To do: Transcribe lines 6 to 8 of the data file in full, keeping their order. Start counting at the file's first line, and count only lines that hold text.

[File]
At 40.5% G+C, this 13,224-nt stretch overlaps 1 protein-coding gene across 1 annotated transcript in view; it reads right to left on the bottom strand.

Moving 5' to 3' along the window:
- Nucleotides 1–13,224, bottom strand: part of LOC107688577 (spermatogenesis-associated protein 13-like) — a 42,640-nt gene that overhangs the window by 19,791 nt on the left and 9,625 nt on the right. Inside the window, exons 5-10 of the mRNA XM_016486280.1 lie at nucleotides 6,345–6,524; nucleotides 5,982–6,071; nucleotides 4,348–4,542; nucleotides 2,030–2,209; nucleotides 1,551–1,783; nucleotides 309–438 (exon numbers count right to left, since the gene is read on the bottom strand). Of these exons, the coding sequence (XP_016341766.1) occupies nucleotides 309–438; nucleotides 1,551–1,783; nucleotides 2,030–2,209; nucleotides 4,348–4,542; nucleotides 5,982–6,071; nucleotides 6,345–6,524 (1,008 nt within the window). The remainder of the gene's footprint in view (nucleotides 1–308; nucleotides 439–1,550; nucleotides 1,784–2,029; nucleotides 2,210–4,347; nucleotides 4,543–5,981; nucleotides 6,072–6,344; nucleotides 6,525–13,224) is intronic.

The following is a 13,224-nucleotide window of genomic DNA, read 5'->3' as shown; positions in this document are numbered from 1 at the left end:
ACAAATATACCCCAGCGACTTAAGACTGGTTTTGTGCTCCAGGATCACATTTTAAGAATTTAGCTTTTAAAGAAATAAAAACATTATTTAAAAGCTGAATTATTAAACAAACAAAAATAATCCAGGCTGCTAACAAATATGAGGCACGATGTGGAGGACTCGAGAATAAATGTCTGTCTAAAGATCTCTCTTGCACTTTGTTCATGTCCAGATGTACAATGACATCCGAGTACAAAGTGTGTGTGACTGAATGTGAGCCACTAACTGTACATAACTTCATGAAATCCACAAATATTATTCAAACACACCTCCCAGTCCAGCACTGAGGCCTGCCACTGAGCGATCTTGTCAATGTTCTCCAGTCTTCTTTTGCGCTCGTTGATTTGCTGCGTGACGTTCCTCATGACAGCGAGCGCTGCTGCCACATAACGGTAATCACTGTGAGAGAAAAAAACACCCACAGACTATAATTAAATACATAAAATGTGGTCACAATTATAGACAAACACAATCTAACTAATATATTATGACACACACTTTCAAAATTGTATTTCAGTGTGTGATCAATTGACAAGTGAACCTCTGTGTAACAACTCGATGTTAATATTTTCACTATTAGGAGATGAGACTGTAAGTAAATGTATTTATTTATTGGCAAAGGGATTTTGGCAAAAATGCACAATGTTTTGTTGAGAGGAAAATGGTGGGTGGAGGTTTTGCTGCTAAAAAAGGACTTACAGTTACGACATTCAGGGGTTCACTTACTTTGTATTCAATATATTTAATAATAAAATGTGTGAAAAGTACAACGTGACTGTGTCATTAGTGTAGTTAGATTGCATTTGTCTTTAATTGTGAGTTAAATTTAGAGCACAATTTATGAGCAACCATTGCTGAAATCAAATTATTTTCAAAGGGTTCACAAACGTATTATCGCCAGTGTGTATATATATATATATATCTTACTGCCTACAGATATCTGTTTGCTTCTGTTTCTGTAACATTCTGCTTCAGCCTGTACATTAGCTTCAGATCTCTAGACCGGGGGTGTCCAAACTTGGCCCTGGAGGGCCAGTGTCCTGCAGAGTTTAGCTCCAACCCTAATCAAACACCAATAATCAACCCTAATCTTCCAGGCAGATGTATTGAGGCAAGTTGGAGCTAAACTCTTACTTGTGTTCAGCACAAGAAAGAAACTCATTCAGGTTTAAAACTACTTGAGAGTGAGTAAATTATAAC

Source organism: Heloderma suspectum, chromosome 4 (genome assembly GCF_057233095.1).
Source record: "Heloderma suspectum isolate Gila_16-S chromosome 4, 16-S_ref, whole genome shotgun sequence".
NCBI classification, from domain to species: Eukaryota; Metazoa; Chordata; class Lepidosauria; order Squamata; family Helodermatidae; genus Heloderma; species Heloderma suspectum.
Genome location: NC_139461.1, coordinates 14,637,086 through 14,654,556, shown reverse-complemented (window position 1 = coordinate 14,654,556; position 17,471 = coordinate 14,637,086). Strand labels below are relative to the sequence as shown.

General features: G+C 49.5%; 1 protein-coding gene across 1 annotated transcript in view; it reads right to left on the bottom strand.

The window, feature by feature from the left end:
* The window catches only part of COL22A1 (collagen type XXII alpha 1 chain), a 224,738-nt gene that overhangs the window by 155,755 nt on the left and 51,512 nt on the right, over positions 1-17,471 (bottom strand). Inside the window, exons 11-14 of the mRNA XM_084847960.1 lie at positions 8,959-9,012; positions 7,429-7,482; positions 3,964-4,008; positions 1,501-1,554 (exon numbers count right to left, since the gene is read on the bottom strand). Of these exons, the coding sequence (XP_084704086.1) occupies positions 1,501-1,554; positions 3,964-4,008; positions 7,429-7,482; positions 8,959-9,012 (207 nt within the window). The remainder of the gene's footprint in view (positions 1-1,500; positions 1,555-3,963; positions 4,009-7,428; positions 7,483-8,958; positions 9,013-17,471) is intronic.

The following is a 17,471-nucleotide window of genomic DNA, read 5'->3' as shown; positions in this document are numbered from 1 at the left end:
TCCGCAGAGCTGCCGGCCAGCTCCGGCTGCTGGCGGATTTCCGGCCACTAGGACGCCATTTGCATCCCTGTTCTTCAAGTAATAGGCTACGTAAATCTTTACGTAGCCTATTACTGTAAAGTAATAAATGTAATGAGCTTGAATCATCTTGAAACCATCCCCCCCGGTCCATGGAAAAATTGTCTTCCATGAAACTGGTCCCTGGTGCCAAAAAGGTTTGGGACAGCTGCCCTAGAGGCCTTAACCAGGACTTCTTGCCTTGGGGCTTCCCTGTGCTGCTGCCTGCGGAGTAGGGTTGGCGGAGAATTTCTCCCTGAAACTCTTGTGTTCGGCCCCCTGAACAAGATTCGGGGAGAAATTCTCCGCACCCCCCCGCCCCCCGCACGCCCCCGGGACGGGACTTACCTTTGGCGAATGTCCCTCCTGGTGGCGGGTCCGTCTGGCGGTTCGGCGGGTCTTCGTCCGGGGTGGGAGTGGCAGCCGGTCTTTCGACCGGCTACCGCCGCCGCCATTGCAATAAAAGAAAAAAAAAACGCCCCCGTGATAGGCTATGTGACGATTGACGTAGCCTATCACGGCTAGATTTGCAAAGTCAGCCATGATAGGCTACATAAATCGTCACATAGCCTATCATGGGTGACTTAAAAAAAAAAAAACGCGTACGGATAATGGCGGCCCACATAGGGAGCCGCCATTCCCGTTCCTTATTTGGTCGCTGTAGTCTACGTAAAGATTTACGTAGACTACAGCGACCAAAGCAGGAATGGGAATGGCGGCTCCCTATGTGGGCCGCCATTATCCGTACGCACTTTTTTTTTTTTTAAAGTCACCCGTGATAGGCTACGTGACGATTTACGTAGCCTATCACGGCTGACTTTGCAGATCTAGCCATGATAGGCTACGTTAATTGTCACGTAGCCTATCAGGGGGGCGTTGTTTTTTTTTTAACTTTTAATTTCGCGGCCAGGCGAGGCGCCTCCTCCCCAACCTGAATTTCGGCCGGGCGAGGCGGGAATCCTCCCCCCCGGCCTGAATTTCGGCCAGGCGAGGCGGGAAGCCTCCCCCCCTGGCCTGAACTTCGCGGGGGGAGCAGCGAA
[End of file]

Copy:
Source organism: Heloderma suspectum, chromosome 4 (genome assembly GCF_057233095.1).
Source record: "Heloderma suspectum isolate Gila_16-S chromosome 4, 16-S_ref, whole genome shotgun sequence".
NCBI classification, from domain to species: Eukaryota; Metazoa; Chordata; class Lepidosauria; order Squamata; family Helodermatidae; genus Heloderma; species Heloderma suspectum.